Digital Rights Project

At the heart of the Digital Rights Project is a belief that technology must be used and regulated in a manner that respects the dignity of the user. As technology becomes increasingly ubiquitous, novel questions over how to respect civil liberties in the information age have emerged. Should law enforcement surveillance technology be equipped with facial recognition? Can government officials legally block users from following them on Twitter, and can Twitter legally restrict the speech of government officials? How can we examine and work to dismantle the racist logics underpinning surveillance technologies?

The Digital Rights Project gives Berkeley Law students an opportunity to address some of these questions and to conduct substantive work at the intersection of law, technology, and social justice. DRP is committed to doing this work through a lens that acknowledges and addresses the impacts of racism and systemic inequality on surveillance and technology. Our organization engages in legal research and community advocacy where law, technology, and social justice intersect. Our work is underpinned by the belief that privacy is a fundamental right and a desire to unearth how race, class, and power are implicated in government and corporate surveillance. It will provide a space to interrogate how the history, development, and implementation of surveillance technologies impact the communities we work with and the work that we do

Students in DRP will work directly with the ACLU of Northern California’s Technology and Civil Liberties team on projects involving legal research and writing and community advocacy. Students will also be working with the citizen’s coalition Oakland Privacy, a local organization focused on privacy and surveillance reform through advocacy, education, and research. For both organizations, students will work on civil rights issues related to reproductive rights, surveillance technology, and data privacy. Students will conduct research, participate in trainings, and engage in community outreach projects – including the chance to draft legislation and advocate for its passage by local governments. There will be an opportunity for students to choose between multiple projects depending on members’ interests and the needs of our partner organizations.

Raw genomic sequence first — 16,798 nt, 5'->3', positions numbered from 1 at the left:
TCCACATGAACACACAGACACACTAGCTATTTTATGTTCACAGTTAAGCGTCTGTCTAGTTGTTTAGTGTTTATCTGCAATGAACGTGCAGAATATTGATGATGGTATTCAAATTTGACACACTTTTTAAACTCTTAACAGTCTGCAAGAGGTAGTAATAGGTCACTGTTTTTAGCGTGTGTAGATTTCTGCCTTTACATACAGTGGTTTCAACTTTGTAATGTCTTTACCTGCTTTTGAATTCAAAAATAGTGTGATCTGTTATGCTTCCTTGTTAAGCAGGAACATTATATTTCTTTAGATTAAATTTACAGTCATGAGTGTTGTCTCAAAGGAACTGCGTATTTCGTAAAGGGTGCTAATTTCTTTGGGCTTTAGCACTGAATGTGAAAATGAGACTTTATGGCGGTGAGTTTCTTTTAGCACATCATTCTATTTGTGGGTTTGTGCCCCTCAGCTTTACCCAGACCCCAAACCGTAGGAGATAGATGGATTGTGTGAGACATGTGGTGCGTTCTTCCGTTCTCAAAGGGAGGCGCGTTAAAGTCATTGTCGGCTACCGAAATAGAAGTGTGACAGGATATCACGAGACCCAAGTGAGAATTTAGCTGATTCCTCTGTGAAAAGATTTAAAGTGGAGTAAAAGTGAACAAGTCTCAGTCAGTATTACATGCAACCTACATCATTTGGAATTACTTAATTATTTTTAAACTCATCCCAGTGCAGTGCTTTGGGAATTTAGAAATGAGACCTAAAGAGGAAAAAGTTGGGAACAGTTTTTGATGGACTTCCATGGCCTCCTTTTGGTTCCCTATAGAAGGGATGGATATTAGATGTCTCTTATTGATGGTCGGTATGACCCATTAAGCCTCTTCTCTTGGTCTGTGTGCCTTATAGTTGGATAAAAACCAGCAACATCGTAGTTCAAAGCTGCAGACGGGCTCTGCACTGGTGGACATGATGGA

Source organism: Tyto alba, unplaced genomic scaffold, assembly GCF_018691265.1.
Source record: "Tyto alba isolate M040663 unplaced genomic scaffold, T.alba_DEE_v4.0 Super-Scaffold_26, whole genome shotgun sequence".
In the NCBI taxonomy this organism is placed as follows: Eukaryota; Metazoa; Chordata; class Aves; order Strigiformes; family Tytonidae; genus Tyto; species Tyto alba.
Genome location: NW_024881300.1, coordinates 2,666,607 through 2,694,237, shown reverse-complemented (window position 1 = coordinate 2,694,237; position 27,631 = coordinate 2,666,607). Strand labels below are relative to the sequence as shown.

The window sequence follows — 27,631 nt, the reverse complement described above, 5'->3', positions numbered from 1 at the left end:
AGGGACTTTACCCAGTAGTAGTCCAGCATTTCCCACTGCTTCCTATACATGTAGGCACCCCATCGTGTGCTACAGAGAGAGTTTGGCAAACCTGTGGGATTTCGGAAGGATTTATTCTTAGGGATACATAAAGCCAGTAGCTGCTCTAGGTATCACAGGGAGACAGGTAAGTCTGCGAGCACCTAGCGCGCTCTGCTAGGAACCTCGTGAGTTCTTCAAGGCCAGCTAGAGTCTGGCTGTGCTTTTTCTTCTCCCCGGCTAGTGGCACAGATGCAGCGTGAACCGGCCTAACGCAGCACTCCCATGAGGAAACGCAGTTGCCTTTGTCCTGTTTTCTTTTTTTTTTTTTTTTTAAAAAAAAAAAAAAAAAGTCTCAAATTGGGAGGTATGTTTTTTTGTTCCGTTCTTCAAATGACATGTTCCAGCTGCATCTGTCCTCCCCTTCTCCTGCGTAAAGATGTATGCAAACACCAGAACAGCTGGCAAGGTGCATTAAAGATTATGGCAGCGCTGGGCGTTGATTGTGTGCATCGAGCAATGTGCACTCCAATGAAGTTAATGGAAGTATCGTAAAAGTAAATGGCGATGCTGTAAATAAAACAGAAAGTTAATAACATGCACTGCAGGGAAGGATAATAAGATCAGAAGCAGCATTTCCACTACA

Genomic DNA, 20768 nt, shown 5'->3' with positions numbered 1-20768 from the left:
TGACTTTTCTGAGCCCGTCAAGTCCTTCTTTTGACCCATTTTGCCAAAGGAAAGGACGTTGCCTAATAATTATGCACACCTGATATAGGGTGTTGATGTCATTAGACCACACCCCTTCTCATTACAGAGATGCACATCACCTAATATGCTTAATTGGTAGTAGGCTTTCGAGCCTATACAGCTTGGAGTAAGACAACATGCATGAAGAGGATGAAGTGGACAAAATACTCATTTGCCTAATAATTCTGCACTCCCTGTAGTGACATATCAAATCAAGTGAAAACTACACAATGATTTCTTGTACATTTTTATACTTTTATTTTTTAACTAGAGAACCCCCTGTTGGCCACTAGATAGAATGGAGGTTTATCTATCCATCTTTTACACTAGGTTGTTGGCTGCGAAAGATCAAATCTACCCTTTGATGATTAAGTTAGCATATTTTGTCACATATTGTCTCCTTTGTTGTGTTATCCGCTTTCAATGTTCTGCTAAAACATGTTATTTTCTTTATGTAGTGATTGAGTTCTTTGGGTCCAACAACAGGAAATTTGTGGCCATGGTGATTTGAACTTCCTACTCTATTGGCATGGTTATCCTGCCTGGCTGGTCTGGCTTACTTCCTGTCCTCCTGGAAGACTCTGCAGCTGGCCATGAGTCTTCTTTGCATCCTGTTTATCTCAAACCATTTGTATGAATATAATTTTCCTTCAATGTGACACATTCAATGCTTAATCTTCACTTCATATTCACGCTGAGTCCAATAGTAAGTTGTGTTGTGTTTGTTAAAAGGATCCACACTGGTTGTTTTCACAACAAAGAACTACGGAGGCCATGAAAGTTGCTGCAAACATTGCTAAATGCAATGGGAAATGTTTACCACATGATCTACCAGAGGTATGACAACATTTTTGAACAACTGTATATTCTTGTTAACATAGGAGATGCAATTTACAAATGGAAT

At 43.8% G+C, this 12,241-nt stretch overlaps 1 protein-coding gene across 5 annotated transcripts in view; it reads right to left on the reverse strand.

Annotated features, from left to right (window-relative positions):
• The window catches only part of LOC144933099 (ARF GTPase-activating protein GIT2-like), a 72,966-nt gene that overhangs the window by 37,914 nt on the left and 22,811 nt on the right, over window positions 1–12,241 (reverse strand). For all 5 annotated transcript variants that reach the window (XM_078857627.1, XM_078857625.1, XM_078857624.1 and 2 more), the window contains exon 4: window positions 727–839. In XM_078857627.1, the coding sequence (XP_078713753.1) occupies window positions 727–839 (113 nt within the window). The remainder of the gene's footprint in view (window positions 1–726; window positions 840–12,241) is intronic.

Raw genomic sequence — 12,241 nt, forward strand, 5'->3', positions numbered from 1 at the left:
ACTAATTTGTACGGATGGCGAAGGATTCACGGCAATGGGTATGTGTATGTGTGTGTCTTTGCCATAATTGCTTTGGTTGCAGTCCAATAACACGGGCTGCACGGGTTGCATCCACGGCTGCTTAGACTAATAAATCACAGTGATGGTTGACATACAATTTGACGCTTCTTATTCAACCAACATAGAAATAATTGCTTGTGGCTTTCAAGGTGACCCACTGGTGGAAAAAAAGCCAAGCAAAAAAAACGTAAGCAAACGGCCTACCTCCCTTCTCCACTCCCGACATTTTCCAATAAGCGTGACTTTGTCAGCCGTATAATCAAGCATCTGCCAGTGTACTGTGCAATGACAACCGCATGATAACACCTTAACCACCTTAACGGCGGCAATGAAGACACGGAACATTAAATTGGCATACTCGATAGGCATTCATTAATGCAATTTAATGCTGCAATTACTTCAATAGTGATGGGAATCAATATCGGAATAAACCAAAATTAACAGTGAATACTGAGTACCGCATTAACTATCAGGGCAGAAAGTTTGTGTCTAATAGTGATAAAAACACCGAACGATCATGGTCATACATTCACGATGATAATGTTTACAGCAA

Supervision: Students will receive training and be supervised by attorneys at the  ACLU of Northern California. 

Time Commitment: 2-3 hours per week. This includes an initial training with the ACLU and potentially with the other organizations; weekly lunch meetings; time spent independently identifying cases, monitoring legislation, and conducting research for ongoing litigation; and supporting community trainings during the semester. We will be available during weekly office hours to answer questions and work as a group on Fridays as well.

For more information, please contact the student leaders at